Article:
As a starting point for analysis, this study sets out a hypothetical scenario where a CU party (“Member A”) enacts a measure generally applicable to all WTO members and wishes to determine whether it i) must exempt CU partners from the application of a measure, ii) may exempt its CU partners from this measure; or iii) must apply the measure to all its trading partners on non- discriminatory basis.

Overview of the memo

General findings on GATT Art. XXIV: Section 1 provides an overview of both the “internal” and “external” trade requirements for a CU to qualify for the Art. XXIV exception, and offers some proposed findings on the meaning of key elements. In particular, Section 1 explores the definition of “other restrictive regulations of commerce” and discusses the nature of the exceptions list to the internal trade requirement of Art. XXIV:8(a)(i). It also discusses whether a CU, as defined under Art. XXIV:8 comprises a “single customs territory” after its formation, or rather remains multiple customs territories within a union. The proposed findings in Section 1 serve as the basis for analysis in each of the three issue areas addressed in this study.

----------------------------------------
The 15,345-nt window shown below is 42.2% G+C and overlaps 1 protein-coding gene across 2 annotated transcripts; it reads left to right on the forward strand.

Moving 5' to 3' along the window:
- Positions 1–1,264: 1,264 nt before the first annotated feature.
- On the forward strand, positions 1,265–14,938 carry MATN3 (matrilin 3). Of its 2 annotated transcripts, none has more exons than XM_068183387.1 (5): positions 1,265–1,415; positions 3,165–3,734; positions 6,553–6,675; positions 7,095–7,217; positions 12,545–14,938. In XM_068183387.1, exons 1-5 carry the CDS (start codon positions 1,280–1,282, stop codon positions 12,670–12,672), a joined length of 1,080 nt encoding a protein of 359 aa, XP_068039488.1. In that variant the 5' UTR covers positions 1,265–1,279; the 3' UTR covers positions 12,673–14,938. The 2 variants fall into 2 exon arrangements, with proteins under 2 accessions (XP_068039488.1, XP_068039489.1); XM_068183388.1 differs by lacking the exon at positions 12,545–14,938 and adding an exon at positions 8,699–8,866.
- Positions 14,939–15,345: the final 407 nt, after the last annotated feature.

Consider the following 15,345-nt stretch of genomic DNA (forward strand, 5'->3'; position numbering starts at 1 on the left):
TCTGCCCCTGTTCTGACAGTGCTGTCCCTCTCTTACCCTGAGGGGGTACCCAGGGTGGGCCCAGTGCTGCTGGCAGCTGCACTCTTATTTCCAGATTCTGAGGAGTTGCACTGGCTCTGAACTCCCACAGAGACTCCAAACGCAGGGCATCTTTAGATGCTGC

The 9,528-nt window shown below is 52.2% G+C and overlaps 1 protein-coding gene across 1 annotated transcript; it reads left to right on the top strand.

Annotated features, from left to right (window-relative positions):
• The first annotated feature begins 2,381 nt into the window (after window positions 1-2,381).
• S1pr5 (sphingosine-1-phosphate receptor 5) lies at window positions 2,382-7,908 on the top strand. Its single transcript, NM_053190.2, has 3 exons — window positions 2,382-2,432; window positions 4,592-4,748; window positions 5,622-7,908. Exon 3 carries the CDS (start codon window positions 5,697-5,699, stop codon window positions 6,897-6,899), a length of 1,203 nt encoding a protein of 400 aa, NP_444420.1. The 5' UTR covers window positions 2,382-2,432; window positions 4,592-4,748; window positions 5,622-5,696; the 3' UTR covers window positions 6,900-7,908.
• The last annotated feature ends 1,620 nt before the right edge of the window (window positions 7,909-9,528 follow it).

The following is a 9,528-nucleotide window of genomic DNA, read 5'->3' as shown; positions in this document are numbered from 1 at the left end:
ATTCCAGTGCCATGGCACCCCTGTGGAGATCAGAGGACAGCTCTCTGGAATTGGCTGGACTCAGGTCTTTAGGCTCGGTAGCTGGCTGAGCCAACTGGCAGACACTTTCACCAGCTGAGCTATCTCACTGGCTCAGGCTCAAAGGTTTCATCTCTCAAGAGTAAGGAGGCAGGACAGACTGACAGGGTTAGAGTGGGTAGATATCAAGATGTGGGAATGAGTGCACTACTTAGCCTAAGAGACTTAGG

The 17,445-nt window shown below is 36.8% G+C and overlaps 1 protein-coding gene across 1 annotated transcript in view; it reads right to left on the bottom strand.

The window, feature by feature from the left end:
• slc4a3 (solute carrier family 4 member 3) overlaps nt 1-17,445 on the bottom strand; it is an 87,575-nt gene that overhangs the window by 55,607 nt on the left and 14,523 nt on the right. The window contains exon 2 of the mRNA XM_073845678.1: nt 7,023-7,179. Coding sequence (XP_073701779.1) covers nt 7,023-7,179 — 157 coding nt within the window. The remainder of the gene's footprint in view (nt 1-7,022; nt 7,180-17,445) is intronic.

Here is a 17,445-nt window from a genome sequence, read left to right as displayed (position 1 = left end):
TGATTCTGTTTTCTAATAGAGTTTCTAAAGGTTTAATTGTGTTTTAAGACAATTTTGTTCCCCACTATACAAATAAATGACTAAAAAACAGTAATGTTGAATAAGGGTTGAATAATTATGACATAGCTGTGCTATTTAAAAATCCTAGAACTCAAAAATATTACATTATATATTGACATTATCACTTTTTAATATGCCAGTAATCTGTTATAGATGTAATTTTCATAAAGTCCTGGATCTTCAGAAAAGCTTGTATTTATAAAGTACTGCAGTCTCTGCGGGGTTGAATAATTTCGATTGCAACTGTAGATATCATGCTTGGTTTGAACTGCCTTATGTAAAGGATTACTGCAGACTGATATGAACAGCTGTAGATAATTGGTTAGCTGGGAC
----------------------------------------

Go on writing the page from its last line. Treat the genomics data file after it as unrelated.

GATT Art. XXIV and Transit Measures: Section 2 analyzes Art. V transit measures in light of the internal trade requirement of Art. XXIV:8(a)(i). We argue that the hypothetical “Member A” is not likely under an obligation to eliminate legitimate transit charges, regulations and formalities for its intra-CU trade in order to meet the internal trade requirement of Art. XXIV:8(a)(i) of the GATT. However, we further submit that Member A may be able to eliminate such measures for its CU parties, provided that the goods in transit are bound for final sale within the constituent territories of the CU.

Section 2 also provides an analysis of transit and transport measures within 18 existing PTAs. It is notable that the majority of these agreements do not appear to accord any special treatment to PTA members in terms of transit requirements.